Source Pravda.Ru

Afghanistan falling apart at the seams

The deplorable situation in Afghanistan tends to deteriorate as violence explodes in the north and east of the country, forcing Hamid Karzai to change his discourse.

After insinuating that the death of the Tourism and Aviation Minister, Abdul Rahman, was indirectly caused by two ministers not directly under his control, Hamid Karzai changes his discourse.

Hamid Karzai had previously insinuated that Defence Minister Mohammed Qassim Fahim and Interior Minister Younis Qanooni, both formerly of the Northern Alliance, had been responsible for the death, in which the Minister was kicked to death before a howling mob in broad daylight in Kabul airport.

However, at a press conference yesterday in Kabul, called to speak about the question of security after German Foreign Minister Joschka Fischer cancelled his visit, Hamid Karzai declared that “Each member of the government acted exactly like a Minister of Afghanistan and not a Minister of a Party”.

At a time when Karzai cannot even guarantee the safety of his Ministers in Kabul, fighting broke out between Tadjik and Uzbekh soldiers in the northern province of Samangan, causing four deaths, while in the east, in the province of Khost, clashes between two tribes caused seven victims, although it is not clear whether these are dead or wounded.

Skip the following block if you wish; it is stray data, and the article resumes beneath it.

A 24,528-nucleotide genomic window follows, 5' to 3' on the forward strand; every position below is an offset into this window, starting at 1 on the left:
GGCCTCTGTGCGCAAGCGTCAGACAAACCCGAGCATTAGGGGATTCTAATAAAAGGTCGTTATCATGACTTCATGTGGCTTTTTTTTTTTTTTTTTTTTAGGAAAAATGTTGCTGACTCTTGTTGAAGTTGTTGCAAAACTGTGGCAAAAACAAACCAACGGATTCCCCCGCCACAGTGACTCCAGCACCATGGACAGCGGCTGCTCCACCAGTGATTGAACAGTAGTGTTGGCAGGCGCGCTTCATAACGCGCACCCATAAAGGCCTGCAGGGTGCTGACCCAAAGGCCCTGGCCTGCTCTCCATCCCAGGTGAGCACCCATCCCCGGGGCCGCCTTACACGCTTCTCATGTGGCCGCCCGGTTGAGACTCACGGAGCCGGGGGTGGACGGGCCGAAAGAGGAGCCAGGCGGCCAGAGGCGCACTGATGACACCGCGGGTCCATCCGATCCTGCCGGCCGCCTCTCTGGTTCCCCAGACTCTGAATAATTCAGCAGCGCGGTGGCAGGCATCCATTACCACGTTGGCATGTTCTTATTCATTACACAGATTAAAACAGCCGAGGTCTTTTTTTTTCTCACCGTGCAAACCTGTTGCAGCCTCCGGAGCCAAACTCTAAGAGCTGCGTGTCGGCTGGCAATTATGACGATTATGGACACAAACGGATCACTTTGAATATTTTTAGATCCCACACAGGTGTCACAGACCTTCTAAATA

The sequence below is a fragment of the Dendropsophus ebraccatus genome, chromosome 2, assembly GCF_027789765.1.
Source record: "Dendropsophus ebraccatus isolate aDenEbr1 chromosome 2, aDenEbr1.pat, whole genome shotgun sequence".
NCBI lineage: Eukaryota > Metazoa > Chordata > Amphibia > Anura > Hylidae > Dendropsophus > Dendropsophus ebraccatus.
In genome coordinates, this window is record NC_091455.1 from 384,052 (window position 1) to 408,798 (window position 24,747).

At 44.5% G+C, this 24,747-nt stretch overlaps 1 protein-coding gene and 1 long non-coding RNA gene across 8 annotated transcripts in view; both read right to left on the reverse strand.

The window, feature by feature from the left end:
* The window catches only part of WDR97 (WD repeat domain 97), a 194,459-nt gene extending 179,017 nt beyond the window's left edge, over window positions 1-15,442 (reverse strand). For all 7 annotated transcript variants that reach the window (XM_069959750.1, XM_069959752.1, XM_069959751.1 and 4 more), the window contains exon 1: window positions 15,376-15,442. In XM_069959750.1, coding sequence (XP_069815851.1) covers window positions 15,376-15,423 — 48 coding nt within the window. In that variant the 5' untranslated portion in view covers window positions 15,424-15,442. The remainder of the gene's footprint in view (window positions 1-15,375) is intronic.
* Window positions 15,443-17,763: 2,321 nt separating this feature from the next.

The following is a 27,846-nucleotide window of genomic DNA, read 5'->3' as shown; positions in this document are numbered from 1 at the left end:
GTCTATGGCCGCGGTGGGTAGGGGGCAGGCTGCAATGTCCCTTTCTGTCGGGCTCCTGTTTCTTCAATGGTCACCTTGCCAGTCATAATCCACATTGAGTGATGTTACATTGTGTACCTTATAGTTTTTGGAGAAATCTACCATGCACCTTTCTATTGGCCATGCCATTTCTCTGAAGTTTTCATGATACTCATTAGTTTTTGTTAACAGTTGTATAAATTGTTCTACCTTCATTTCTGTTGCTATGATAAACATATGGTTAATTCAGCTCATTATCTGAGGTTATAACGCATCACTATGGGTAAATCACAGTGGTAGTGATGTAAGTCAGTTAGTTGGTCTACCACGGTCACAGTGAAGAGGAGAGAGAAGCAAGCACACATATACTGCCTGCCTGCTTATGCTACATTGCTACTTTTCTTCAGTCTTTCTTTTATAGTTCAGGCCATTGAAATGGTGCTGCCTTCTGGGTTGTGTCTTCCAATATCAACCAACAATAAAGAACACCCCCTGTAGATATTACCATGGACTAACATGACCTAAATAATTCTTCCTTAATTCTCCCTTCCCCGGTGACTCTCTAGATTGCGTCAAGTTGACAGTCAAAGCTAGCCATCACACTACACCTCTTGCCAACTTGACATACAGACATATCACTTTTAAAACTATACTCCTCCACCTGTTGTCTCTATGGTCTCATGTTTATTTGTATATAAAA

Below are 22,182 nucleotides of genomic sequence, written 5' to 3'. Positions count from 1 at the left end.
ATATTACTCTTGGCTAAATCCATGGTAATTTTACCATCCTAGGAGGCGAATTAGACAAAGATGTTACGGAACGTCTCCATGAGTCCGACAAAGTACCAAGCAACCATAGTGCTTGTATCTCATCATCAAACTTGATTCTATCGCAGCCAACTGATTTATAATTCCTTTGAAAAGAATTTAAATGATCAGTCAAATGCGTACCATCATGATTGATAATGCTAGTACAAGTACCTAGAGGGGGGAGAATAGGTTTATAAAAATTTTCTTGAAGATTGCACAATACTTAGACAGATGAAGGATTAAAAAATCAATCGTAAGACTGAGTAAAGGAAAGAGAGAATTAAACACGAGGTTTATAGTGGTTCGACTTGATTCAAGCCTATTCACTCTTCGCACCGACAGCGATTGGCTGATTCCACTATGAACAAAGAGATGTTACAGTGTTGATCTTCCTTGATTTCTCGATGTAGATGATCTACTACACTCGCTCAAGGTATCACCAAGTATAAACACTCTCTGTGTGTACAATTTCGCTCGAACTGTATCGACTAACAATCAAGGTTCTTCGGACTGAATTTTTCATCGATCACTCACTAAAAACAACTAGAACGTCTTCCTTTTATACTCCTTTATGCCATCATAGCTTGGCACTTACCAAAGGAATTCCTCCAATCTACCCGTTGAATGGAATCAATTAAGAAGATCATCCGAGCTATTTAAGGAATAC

Meanwhile an Australian member of the International Security Assistance Force (ISAF) has been killed by a land mine, the Americans at Kandahar have been attacked twice by Taleban forces, a British observation post has come under fire and there are recent reports of British paratroopers opening fire on a passing car, in which a pregnant woman was being taken to hospital.

Coupled with the American bombing raid yesterday in Khost, which murdered one person and wounded four, all from the Afghan security forces, and we have a picture of a country on the verge of implosion.

Timothy BANCROFT-HINCHEY PRAVDA.Ru

Several years ago, a prominent Indonesian businessman who now resides in Canada, insisted on meeting me in a back room of one of Jakarta's posh restaurants. An avid reader of mine, he 'had something urgent to tell me', after finding out that our paths were going to be crossing in this destroyed and hopelessly polluted Indonesian capital.

Capitalism reduced Indonesian cities to infested carcases

Several years ago, a prominent Indonesian businessman who now resides in Canada, insisted on meeting me in a back room of one of Jakarta's posh restaurants. An avid reader of mine, he 'had something urgent to tell me', after finding out that our paths were going to be crossing in this destroyed and hopelessly polluted Indonesian capital.

Capitalism reduced Indonesian cities to infested carcases
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